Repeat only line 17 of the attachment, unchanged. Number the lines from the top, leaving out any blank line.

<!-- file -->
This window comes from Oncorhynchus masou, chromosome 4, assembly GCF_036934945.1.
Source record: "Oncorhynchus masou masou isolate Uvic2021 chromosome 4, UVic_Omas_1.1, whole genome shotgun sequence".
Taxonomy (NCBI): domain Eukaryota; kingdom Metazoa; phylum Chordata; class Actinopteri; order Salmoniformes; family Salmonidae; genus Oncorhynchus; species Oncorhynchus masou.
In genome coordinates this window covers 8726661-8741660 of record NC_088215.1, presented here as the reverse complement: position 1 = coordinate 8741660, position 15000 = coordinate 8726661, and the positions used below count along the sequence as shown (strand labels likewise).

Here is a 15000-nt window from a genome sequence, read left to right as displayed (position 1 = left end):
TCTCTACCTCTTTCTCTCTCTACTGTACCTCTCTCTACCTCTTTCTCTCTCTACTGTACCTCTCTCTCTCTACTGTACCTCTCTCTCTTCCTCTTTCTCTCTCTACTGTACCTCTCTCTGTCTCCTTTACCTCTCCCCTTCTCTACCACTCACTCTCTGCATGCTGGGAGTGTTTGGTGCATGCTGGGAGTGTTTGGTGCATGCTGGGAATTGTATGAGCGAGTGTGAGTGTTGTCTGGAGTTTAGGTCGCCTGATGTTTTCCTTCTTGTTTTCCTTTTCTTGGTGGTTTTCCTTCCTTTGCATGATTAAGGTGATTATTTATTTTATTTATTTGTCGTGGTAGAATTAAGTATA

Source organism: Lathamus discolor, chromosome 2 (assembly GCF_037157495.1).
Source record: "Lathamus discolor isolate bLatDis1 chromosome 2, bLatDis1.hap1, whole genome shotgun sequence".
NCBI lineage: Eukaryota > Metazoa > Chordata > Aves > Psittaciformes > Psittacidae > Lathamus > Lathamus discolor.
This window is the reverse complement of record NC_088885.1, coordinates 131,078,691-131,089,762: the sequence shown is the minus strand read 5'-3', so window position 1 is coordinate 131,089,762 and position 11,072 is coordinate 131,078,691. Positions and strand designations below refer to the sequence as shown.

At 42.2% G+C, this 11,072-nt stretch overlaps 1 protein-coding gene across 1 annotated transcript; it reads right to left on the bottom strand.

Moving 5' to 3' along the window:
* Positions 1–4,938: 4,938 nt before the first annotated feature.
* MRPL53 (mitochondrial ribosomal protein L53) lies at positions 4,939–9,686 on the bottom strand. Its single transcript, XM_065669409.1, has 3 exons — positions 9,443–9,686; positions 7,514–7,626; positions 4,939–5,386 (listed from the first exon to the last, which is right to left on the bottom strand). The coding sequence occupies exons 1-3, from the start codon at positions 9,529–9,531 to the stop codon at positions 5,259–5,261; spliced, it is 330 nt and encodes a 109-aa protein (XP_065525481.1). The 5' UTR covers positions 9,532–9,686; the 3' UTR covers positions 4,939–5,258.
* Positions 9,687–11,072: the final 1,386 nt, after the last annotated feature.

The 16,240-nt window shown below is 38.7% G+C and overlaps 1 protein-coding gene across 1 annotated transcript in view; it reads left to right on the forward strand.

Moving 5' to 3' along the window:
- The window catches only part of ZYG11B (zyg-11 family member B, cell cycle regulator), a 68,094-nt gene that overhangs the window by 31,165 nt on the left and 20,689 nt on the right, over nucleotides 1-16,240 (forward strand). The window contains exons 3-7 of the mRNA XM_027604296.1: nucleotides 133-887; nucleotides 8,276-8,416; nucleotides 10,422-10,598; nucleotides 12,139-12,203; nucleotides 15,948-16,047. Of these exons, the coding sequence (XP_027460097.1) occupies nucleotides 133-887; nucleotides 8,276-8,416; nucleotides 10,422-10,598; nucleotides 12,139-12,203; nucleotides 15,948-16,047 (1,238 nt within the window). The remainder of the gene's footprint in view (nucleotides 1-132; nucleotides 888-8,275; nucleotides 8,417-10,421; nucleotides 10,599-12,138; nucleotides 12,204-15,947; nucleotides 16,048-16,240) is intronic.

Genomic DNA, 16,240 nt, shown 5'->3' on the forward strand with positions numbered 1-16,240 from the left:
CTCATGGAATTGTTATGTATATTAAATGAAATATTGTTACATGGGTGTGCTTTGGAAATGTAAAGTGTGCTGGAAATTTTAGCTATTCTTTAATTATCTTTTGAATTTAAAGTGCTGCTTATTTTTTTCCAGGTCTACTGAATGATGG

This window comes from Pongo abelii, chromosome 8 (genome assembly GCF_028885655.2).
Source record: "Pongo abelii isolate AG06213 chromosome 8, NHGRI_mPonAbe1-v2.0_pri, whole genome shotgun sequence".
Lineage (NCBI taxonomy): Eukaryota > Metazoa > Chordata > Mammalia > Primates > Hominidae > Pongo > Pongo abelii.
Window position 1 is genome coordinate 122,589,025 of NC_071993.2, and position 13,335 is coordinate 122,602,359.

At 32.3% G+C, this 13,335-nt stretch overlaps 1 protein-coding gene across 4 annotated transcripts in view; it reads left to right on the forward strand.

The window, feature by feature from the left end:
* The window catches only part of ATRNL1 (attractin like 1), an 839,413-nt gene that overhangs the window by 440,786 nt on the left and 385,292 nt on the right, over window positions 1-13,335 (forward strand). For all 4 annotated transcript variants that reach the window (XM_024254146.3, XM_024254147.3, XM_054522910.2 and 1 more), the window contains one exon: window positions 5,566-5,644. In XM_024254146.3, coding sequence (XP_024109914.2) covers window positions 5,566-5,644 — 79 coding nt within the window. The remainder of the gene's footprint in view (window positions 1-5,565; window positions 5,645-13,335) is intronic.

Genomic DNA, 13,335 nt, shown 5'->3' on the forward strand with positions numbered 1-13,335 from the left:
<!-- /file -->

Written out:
Moving 5' to 3' along the window: